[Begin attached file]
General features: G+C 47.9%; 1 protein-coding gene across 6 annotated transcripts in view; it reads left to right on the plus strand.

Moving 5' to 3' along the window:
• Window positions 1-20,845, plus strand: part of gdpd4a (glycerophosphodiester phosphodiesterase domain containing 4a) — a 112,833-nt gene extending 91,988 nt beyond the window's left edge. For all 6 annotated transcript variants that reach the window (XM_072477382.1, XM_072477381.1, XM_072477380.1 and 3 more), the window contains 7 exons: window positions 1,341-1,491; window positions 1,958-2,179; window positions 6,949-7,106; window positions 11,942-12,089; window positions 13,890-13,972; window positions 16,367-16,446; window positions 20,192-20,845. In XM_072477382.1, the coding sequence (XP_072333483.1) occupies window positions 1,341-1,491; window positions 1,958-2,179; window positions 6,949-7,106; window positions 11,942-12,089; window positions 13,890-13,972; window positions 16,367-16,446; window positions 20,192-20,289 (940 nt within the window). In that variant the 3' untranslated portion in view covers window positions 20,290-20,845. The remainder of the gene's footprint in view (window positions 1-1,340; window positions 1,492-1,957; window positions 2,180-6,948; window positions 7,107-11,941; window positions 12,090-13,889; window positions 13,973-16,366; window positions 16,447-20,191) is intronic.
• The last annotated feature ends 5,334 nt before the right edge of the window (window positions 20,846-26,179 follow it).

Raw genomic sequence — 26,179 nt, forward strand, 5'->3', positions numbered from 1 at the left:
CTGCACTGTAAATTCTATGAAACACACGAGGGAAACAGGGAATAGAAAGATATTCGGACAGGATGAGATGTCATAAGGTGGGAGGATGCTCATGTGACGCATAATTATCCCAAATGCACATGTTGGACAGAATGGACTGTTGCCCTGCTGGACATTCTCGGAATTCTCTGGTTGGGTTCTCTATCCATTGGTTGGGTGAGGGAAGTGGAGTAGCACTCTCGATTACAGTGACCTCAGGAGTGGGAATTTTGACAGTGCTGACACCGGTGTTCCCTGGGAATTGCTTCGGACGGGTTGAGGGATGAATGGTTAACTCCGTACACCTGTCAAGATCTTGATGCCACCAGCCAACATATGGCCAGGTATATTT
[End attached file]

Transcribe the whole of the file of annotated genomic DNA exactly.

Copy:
General features: G+C 47.9%; 1 protein-coding gene across 6 annotated transcripts in view; it reads left to right on the plus strand.

Moving 5' to 3' along the window:
• Window positions 1-20,845, plus strand: part of gdpd4a (glycerophosphodiester phosphodiesterase domain containing 4a) — a 112,833-nt gene extending 91,988 nt beyond the window's left edge. For all 6 annotated transcript variants that reach the window (XM_072477382.1, XM_072477381.1, XM_072477380.1 and 3 more), the window contains 7 exons: window positions 1,341-1,491; window positions 1,958-2,179; window positions 6,949-7,106; window positions 11,942-12,089; window positions 13,890-13,972; window positions 16,367-16,446; window positions 20,192-20,845. In XM_072477382.1, the coding sequence (XP_072333483.1) occupies window positions 1,341-1,491; window positions 1,958-2,179; window positions 6,949-7,106; window positions 11,942-12,089; window positions 13,890-13,972; window positions 16,367-16,446; window positions 20,192-20,289 (940 nt within the window). In that variant the 3' untranslated portion in view covers window positions 20,290-20,845. The remainder of the gene's footprint in view (window positions 1-1,340; window positions 1,492-1,957; window positions 2,180-6,948; window positions 7,107-11,941; window positions 12,090-13,889; window positions 13,973-16,366; window positions 16,447-20,191) is intronic.
• The last annotated feature ends 5,334 nt before the right edge of the window (window positions 20,846-26,179 follow it).

Raw genomic sequence — 26,179 nt, forward strand, 5'->3', positions numbered from 1 at the left:
CTGCACTGTAAATTCTATGAAACACACGAGGGAAACAGGGAATAGAAAGATATTCGGACAGGATGAGATGTCATAAGGTGGGAGGATGCTCATGTGACGCATAATTATCCCAAATGCACATGTTGGACAGAATGGACTGTTGCCCTGCTGGACATTCTCGGAATTCTCTGGTTGGGTTCTCTATCCATTGGTTGGGTGAGGGAAGTGGAGTAGCACTCTCGATTACAGTGACCTCAGGAGTGGGAATTTTGACAGTGCTGACACCGGTGTTCCCTGGGAATTGCTTCGGACGGGTTGAGGGATGAATGGTTAACTCCGTACACCTGTCAAGATCTTGATGCCACCAGCCAACATATGGCCAGGTATATTT